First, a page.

FCA Rolls Out Rules To Help Consumers Make Better Financial Services Decisions

The Financial Conduct Authority (FCA) and the Competition and Markets Authority (CMA) announced on Thursday (Aug. 16) that consumers and small businesses will have better information about the services offered by account providers so they can make better decisions about which services are right for them.

In an announcement, the FCA said that under new rules, customers will be able to easily find information on providers’ websites, including how and when services and helplines are available, contact details, how often the firm had to report major operation and security incidents and the level of complaints lodged at the company.

According to the FCA, providers have to publish the information on their websites in a consistent format. What’s more, the FCA said the big banks have to make the information available electronically via an online Application Programming Interface (API).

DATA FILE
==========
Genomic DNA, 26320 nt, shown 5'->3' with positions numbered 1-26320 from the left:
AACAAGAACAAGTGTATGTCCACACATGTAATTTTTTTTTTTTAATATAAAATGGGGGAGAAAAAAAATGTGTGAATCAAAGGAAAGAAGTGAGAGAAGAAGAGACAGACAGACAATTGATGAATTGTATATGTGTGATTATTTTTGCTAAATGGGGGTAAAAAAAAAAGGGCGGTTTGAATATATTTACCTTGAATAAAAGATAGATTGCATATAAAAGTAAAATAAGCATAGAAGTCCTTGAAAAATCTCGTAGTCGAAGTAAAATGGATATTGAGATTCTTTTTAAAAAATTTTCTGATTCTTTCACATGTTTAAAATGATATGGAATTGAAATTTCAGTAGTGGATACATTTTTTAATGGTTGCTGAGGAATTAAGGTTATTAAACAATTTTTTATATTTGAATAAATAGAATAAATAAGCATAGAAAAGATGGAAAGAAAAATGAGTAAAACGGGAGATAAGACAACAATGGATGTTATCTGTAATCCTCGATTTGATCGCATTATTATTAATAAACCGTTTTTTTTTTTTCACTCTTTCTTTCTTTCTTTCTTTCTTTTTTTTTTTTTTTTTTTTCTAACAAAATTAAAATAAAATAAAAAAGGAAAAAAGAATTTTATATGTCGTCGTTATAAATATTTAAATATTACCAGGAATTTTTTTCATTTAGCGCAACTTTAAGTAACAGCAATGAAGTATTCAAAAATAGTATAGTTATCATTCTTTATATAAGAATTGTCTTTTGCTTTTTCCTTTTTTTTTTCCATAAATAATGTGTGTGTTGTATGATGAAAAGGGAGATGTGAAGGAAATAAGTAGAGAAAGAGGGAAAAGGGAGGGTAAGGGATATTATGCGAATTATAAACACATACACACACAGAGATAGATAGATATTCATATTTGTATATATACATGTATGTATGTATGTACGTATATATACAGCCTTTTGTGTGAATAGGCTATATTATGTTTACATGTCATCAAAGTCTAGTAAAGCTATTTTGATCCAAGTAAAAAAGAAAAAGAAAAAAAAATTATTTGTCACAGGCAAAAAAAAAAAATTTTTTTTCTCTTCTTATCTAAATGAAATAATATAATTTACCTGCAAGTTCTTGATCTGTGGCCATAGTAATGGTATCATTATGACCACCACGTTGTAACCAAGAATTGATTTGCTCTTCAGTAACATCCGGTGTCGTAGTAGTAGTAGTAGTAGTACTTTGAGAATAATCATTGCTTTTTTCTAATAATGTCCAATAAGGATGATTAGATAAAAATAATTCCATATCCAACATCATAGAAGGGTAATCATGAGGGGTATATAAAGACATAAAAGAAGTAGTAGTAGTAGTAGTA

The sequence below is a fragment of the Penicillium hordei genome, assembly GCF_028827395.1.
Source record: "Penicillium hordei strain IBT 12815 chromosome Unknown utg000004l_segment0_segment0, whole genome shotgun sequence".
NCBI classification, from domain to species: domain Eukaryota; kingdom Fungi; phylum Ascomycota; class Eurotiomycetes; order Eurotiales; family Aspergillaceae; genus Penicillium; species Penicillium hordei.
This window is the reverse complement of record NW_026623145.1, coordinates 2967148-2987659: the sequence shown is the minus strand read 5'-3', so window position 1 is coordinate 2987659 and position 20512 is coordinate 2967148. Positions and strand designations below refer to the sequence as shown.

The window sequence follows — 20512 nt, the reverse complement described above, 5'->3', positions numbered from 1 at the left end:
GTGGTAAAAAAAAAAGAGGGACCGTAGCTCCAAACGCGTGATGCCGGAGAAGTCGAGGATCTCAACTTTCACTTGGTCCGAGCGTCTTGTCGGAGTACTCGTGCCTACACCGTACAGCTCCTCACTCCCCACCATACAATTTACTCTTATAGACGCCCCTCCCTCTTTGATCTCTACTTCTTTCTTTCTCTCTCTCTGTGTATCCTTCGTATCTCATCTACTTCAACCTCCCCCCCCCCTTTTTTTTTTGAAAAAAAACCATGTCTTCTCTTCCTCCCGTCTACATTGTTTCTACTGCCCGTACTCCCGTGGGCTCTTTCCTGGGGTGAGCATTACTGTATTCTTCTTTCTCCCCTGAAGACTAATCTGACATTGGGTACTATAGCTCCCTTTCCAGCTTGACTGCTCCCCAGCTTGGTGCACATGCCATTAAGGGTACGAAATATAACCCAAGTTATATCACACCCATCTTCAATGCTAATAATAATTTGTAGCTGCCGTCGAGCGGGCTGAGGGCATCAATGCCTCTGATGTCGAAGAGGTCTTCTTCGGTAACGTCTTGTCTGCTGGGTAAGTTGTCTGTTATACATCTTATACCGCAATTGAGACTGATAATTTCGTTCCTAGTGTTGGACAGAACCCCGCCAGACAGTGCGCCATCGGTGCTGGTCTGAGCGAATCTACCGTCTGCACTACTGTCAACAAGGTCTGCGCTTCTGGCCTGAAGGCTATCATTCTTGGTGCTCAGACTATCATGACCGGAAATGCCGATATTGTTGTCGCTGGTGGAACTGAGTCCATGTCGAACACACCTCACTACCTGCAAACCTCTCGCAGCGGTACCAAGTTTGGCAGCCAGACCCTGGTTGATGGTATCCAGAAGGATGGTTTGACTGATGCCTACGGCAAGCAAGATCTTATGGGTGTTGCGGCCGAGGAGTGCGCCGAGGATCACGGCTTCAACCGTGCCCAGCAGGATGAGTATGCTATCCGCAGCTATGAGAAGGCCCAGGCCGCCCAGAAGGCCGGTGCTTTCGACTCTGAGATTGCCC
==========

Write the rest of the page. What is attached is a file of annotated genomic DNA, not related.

“As facilitated by the open banking initiative, APIs are an important route through which third parties can access current account service information,” the FCA said in the announcement. The FCA added that large banks also have to publish information on how likely people would be to recommend their banking, online/mobile banking, branch and overdraft services.

By publishing the information, the FCA stated, it will promote “effective competition” by incentivizing firms to enhance their services and to be more transparent. The information “reflects what customers have said they would find useful when carrying out their everyday banking. This will help people to choose a current account that gives them what they value. Comparison sites and the media will also be able to compare more easily the services provided by different current account brands.”

In June, the FCA announced it is proposing changes to complaint handling rules to help victims of authorized push payment (APP) fraud. In a press release, the FCA said that APP fraud happens when a consumer or micro-business is tricked into instructing their payment service providers, including banks, to send money to a fraudster’s account.


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